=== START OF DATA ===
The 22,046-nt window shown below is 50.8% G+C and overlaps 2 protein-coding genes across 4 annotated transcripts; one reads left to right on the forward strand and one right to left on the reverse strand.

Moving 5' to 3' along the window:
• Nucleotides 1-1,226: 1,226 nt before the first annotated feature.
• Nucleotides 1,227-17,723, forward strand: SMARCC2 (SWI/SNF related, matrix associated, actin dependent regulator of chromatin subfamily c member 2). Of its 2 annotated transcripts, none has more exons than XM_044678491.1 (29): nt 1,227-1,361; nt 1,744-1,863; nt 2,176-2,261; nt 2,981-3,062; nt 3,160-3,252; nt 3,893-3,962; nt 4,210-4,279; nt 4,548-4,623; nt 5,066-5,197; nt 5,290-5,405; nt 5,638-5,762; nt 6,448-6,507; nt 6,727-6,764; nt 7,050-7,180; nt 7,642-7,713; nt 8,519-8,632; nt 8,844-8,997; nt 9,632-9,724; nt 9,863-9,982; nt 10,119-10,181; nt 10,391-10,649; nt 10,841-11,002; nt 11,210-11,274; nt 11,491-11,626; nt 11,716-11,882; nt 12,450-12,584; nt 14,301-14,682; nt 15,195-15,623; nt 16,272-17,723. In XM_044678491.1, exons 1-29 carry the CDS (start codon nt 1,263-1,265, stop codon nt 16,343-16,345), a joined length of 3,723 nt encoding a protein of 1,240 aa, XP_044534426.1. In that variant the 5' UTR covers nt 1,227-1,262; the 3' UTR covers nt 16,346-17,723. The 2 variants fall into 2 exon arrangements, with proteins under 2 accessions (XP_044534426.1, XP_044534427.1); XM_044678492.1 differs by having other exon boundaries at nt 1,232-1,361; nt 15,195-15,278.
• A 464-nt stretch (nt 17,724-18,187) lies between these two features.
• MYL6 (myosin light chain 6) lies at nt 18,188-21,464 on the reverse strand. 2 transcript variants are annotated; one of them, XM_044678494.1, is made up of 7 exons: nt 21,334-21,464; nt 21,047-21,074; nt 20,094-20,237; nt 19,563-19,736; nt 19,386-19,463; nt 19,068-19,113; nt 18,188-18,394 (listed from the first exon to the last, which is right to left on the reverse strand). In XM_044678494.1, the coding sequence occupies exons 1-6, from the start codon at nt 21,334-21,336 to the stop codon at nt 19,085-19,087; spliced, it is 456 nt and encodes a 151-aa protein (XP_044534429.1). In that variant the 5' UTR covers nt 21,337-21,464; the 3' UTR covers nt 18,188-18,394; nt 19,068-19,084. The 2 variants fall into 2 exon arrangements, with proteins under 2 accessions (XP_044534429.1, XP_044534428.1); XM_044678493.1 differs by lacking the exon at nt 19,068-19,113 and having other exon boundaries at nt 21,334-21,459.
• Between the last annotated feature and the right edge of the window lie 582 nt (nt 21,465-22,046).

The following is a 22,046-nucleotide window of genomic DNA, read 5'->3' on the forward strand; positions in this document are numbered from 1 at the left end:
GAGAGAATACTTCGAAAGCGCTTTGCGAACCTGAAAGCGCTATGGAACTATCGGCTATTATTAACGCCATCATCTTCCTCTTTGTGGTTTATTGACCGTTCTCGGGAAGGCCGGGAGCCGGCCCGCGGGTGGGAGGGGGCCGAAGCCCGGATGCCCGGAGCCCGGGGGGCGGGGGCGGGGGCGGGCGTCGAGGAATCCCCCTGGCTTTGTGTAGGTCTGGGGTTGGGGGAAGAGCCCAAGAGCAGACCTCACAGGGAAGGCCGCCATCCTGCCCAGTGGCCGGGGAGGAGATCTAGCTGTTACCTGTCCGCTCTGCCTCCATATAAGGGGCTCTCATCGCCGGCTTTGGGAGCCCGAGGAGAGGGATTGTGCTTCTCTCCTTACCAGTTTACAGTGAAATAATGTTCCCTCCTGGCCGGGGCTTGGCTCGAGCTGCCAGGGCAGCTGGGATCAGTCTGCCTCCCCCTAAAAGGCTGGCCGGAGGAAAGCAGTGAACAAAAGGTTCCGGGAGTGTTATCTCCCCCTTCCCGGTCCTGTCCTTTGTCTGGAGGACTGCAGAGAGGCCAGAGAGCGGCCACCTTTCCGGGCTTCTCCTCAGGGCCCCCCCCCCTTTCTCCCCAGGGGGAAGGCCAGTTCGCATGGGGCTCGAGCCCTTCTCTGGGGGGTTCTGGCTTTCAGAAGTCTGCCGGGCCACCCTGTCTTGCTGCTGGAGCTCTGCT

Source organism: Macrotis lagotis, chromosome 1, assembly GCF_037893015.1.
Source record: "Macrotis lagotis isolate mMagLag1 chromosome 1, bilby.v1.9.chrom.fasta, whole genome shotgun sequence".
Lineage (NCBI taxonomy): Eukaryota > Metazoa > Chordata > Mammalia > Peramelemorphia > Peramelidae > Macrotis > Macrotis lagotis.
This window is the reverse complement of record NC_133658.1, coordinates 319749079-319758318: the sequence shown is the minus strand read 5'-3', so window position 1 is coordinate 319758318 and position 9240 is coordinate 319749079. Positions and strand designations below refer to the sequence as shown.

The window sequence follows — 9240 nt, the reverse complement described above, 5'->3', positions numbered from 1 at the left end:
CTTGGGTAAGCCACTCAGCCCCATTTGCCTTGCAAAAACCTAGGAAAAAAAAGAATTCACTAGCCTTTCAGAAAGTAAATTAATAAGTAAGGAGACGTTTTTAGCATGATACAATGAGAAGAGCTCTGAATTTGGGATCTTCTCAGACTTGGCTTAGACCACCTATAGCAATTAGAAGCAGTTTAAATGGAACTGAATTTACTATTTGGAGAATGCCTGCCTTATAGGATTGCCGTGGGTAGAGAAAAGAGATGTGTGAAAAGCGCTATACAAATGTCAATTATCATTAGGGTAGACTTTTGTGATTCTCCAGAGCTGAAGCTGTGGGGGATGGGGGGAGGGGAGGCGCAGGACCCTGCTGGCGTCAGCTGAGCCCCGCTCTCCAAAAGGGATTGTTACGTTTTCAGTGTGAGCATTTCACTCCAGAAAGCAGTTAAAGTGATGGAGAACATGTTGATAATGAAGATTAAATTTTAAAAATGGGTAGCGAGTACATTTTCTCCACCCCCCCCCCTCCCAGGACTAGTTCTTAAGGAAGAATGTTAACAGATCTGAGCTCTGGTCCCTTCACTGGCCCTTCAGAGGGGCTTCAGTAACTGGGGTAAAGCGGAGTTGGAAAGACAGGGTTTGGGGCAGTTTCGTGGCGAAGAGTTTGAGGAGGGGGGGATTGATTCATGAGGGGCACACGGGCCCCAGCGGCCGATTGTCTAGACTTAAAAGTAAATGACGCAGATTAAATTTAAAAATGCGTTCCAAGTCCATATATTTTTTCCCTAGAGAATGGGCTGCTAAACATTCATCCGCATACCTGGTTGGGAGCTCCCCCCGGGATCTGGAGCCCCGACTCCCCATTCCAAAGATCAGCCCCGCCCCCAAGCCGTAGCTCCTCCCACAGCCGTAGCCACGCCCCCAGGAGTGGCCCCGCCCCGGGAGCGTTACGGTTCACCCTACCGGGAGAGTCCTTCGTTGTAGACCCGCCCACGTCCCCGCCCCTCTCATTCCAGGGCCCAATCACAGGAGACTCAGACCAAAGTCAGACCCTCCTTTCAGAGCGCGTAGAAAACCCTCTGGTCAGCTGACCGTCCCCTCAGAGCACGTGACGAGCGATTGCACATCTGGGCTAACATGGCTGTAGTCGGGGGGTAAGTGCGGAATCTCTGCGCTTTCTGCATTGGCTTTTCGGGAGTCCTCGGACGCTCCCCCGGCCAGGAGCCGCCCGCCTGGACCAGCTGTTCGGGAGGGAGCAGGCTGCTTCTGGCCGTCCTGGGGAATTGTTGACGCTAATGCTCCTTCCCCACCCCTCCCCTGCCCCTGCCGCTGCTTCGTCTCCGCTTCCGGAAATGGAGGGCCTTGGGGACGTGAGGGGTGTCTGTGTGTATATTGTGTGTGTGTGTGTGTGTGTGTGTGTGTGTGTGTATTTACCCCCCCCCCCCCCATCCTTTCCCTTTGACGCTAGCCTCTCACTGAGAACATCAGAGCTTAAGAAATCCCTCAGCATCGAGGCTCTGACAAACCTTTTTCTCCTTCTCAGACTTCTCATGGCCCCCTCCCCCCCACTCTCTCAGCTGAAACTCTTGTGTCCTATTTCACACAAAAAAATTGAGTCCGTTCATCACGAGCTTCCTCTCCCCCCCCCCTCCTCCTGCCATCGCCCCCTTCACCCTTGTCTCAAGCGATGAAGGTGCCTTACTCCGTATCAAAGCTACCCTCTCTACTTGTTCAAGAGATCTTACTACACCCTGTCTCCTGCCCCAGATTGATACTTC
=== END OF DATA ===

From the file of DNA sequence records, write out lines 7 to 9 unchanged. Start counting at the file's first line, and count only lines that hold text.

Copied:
• Between the last annotated feature and the right edge of the window lie 582 nt (nt 21,465-22,046).

The following is a 22,046-nucleotide window of genomic DNA, read 5'->3' on the forward strand; positions in this document are numbered from 1 at the left end:
GAGAGAATACTTCGAAAGCGCTTTGCGAACCTGAAAGCGCTATGGAACTATCGGCTATTATTAACGCCATCATCTTCCTCTTTGTGGTTTATTGACCGTTCTCGGGAAGGCCGGGAGCCGGCCCGCGGGTGGGAGGGGGCCGAAGCCCGGATGCCCGGAGCCCGGGGGGCGGGGGCGGGGGCGGGCGTCGAGGAATCCCCCTGGCTTTGTGTAGGTCTGGGGTTGGGGGAAGAGCCCAAGAGCAGACCTCACAGGGAAGGCCGCCATCCTGCCCAGTGGCCGGGGAGGAGATCTAGCTGTTACCTGTCCGCTCTGCCTCCATATAAGGGGCTCTCATCGCCGGCTTTGGGAGCCCGAGGAGAGGGATTGTGCTTCTCTCCTTACCAGTTTACAGTGAAATAATGTTCCCTCCTGGCCGGGGCTTGGCTCGAGCTGCCAGGGCAGCTGGGATCAGTCTGCCTCCCCCTAAAAGGCTGGCCGGAGGAAAGCAGTGAACAAAAGGTTCCGGGAGTGTTATCTCCCCCTTCCCGGTCCTGTCCTTTGTCTGGAGGACTGCAGAGAGGCCAGAGAGCGGCCACCTTTCCGGGCTTCTCCTCAGGGCCCCCCCCCCTTTCTCCCCAGGGGGAAGGCCAGTTCGCATGGGGCTCGAGCCCTTCTCTGGGGGGTTCTGGCTTTCAGAAGTCTGCCGGGCCACCCTGTCTTGCTGCTGGAGCTCTGCT